I’m not sure why this book is so popular. It’s dumb. My son had to read it for AP English and write papers on it, so I wanted to read it with him. Honestly, I’m kind of upset that this book is fine for students to read while other “classics” are now cancelled because of their “offensive” content. This book has more offensive content than any classic I’ve ever read. Ugh. I digress. Don’t waste your time on this one.

A Love Worth Giving – Max Lucado

Based on the “love” passage in 1 Corinthians 13, Lucado takes us verse at a time to explain how we should love. It’s a task we can’t do well on our own. Thankfully, God gives us what we need to love well by the power of his Holy Spirit who lives in every believer. Lucado explains that even with the Spirit in us, we will still struggle to love well until we fully understand the amazing love that God has shown to us first.

The Great Divorce – CS Lewis

Like all CS Lewis books, this requires some focus when reading as every word is thick with meaning. This is a story filled with allegory about a bus ride from Hell to heaven. Lewis puts us in the minds of the passengers as they talk about the thoughts we have about both places. I won’t spoil it for you, but suffice it to say, reading it once likely won’t be enough. This will need read multiple times to get all that Lewis means to share with us.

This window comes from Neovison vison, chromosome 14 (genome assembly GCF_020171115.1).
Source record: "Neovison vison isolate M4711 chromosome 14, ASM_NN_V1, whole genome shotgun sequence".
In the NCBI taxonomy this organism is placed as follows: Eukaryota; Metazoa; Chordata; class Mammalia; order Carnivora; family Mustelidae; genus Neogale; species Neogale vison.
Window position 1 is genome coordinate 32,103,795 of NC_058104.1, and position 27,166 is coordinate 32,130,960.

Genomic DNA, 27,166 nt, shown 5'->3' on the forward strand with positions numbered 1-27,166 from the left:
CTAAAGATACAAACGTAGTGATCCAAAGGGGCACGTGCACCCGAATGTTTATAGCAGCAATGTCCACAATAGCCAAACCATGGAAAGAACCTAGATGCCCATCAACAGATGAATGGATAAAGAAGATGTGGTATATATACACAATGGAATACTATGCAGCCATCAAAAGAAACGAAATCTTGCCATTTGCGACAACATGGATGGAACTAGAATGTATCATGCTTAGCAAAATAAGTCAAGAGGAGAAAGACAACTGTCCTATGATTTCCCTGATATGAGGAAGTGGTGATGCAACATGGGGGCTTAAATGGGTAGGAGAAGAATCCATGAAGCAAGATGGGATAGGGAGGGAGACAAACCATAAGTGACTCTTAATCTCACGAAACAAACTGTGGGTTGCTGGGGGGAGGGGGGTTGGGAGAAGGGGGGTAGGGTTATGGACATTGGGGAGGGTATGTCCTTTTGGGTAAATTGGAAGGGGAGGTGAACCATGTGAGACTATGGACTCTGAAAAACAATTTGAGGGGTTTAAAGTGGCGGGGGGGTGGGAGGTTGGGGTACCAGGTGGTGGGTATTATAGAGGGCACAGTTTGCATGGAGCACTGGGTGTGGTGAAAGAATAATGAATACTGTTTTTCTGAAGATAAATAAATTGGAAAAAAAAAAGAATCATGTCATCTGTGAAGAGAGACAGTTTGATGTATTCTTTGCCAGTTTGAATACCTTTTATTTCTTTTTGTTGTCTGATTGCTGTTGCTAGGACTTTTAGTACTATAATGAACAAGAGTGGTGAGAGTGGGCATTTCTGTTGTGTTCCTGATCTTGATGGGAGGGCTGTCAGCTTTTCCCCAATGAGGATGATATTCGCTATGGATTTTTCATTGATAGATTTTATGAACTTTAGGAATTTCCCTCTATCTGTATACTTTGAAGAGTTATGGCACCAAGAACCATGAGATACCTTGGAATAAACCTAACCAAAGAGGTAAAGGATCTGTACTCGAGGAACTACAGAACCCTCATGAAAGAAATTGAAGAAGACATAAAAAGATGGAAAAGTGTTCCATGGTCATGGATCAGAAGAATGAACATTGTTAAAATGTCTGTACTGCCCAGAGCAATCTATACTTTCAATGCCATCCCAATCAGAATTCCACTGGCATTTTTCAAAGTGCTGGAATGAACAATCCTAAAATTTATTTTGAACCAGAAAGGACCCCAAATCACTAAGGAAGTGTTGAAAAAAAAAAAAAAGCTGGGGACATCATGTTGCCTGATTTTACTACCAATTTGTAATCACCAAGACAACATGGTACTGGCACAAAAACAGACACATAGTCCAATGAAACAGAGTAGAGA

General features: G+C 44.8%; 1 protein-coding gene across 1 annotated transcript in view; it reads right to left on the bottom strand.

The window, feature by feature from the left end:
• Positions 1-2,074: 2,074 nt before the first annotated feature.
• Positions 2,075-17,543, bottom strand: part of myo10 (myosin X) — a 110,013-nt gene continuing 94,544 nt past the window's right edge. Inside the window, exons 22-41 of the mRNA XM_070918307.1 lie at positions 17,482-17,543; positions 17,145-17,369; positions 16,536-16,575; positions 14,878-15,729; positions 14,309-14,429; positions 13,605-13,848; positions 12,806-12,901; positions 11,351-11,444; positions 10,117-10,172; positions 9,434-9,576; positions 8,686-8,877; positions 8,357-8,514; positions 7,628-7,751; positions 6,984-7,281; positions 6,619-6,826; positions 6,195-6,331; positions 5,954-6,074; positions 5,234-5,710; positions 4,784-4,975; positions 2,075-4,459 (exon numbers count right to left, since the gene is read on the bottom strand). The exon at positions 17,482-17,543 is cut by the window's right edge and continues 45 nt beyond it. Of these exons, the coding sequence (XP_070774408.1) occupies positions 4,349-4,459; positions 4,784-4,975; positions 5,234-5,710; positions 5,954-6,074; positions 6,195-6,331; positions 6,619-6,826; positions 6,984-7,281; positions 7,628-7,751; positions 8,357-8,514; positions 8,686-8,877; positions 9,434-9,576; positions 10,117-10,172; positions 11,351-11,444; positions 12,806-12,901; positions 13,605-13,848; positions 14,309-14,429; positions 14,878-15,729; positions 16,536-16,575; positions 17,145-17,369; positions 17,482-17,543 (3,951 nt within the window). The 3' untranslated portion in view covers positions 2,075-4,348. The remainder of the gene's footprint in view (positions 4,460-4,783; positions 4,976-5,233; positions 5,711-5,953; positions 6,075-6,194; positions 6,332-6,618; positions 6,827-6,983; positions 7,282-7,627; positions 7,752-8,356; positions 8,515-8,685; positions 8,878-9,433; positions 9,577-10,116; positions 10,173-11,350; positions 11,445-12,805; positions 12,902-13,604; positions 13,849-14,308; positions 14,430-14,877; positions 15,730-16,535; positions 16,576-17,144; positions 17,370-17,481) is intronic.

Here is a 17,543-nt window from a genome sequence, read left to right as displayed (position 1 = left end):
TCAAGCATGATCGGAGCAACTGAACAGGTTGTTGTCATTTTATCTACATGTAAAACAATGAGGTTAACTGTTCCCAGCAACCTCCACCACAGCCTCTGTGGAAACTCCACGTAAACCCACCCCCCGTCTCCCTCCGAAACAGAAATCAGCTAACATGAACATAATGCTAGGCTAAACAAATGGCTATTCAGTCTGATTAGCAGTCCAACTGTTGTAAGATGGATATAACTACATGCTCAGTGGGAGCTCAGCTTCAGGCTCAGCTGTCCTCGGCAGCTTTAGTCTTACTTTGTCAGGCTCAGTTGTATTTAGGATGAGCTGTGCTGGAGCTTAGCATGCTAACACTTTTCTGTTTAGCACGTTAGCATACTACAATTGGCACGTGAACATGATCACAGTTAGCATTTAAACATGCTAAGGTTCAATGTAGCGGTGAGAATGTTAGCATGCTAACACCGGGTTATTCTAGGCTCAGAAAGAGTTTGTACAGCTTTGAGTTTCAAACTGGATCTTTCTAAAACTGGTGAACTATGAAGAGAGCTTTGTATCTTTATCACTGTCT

What is a Healthy Church – Mark Dever

A small book that my missionary friend Peter McMillan gave me on his visit this summer. It takes a detailed look at the characteristics of a healthy church. For those who are looking for a church or wondering if they are in the “right” church, this guide can bring clarity. And since the church is made up of people, one could look in the mirror as he reads this book to evaluate how well he’s doing his part as a follower of Jesus and active participant in his church.

Man’s Search for Meaning – Viktor Frankl

This is really 2 books in one. The first half or so is the author sharing his experience in the German concentration camps during WWII. It’s awful to read how people treated each other there, yet also inspiring to hear of the power of the human spirit to endure such hardship. The rest of the book reviews the science of Frankl’s philosophy of psychiatric care in what he calls logotherapy. Where traditional psychotherapy delves into your past and focuses on introspection, logotherapy looks to your future and helps one to focus on a personal meaning to life to drive healing from the mental hurts and hang-ups that keep us from being our best.